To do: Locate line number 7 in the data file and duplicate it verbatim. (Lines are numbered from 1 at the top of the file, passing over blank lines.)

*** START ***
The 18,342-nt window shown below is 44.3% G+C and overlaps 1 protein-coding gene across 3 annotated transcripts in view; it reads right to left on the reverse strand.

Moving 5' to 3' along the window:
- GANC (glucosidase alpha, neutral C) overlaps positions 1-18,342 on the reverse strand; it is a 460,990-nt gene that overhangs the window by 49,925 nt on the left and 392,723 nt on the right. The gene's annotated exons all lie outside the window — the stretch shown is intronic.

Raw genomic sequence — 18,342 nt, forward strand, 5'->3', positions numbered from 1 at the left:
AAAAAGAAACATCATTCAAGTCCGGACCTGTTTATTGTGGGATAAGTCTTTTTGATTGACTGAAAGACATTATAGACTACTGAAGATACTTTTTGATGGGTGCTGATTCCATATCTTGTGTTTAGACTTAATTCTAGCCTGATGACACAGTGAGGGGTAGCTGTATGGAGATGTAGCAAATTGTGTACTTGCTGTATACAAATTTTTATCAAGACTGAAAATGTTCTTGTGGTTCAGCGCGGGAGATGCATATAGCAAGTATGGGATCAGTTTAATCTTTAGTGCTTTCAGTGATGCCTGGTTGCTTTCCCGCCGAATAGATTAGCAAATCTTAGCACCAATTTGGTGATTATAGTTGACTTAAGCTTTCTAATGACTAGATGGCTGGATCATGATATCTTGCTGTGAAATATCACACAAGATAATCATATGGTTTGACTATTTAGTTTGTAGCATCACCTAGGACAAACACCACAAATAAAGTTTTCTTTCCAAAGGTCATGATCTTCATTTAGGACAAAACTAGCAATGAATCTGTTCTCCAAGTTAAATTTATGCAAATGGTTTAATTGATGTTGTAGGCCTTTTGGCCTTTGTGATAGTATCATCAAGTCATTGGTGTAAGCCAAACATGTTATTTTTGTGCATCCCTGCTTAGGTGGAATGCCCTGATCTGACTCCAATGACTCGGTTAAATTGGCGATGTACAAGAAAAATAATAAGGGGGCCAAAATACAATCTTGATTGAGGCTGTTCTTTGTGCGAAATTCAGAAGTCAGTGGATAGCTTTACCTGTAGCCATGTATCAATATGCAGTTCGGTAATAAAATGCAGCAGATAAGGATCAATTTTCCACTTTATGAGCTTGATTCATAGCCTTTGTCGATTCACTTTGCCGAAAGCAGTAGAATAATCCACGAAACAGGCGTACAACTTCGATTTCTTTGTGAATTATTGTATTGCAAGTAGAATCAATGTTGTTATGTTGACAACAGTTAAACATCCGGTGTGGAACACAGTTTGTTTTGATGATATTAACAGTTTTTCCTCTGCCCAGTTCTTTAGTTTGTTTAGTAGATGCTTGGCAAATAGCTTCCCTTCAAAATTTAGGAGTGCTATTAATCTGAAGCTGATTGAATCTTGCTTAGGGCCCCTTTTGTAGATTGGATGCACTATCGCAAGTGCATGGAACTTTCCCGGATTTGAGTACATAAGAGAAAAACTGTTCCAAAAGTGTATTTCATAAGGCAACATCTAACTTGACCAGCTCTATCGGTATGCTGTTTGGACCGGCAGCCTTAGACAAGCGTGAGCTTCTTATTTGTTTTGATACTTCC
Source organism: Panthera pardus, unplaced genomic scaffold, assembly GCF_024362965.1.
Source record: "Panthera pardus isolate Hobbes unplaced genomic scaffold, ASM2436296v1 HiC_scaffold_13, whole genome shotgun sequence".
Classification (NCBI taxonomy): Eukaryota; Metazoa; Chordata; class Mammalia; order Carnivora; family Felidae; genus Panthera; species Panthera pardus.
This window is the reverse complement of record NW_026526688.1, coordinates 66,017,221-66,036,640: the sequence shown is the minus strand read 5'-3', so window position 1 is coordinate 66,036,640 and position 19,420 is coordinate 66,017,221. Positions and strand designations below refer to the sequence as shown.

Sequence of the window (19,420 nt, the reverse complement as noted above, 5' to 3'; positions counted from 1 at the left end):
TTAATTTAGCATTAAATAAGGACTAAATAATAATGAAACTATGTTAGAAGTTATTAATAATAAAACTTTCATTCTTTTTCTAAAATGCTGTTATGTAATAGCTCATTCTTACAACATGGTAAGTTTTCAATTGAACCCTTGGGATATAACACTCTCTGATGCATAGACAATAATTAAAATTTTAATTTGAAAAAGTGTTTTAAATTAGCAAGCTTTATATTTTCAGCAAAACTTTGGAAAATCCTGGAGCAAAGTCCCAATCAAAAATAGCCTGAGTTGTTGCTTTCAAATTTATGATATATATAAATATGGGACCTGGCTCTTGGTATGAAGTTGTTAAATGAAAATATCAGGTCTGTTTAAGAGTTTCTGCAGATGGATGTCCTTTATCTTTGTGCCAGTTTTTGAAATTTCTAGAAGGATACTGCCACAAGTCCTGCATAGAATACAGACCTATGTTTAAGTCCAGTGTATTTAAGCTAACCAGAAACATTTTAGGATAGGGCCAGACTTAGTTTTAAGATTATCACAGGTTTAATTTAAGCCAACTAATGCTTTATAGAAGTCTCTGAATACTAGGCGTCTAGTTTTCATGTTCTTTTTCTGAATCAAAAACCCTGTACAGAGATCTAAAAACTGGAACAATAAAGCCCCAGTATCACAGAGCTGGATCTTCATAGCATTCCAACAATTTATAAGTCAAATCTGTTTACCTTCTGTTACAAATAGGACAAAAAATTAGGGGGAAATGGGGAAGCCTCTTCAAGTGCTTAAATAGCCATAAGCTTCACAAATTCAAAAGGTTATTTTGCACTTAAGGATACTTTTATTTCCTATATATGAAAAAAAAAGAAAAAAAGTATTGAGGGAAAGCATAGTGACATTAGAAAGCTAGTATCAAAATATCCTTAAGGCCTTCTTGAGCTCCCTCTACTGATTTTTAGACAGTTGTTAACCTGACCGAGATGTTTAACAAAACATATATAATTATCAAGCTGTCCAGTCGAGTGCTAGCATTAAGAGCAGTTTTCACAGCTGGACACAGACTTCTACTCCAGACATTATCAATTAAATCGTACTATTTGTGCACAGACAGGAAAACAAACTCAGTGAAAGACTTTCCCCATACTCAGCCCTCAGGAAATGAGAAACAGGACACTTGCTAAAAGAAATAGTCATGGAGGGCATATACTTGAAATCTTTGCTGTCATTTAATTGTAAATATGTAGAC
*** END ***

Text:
Source record: "Panthera pardus isolate Hobbes unplaced genomic scaffold, ASM2436296v1 HiC_scaffold_13, whole genome shotgun sequence".